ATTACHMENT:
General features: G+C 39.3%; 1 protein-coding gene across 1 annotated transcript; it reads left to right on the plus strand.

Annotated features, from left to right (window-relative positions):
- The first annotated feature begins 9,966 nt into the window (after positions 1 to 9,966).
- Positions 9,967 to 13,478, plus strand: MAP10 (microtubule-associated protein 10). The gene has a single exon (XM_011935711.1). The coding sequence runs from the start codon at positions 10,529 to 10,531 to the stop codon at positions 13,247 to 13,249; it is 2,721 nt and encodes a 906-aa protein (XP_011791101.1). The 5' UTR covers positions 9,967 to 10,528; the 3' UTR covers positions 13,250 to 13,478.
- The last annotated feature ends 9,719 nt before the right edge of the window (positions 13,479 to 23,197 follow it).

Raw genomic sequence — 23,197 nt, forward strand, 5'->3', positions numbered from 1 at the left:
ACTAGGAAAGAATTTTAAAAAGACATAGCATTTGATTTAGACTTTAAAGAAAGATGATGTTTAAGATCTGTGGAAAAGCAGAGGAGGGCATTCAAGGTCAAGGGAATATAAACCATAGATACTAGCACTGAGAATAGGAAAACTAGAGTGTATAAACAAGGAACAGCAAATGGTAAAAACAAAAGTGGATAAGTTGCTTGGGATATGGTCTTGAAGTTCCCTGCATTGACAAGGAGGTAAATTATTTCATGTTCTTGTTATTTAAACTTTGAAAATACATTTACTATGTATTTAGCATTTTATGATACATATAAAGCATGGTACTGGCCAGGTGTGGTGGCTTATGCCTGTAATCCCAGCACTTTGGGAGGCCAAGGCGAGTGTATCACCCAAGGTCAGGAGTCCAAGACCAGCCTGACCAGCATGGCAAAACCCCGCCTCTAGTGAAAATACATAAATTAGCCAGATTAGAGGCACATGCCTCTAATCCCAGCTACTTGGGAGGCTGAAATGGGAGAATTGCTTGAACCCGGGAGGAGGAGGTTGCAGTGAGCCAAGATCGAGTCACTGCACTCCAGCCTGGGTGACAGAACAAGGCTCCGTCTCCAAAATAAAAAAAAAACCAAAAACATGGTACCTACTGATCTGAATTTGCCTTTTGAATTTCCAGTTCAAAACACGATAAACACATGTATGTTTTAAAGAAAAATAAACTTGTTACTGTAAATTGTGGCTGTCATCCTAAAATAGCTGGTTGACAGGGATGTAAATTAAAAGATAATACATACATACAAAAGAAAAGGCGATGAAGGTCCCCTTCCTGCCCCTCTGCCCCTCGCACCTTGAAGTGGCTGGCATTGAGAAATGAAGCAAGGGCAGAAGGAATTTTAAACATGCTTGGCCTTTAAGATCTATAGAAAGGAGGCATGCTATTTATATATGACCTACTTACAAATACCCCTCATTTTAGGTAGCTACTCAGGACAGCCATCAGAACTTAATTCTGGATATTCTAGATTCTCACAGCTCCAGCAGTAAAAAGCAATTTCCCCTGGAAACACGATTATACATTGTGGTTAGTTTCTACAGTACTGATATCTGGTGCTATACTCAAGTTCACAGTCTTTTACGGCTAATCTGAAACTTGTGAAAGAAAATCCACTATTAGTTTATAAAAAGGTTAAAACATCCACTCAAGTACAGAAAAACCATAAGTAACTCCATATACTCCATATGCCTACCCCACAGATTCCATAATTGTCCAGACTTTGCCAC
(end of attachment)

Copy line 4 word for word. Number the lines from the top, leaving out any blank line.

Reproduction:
- Positions 9,967 to 13,478, plus strand: MAP10 (microtubule-associated protein 10). The gene has a single exon (XM_011935711.1). The coding sequence runs from the start codon at positions 10,529 to 10,531 to the stop codon at positions 13,247 to 13,249; it is 2,721 nt and encodes a 906-aa protein (XP_011791101.1). The 5' UTR covers positions 9,967 to 10,528; the 3' UTR covers positions 13,250 to 13,478.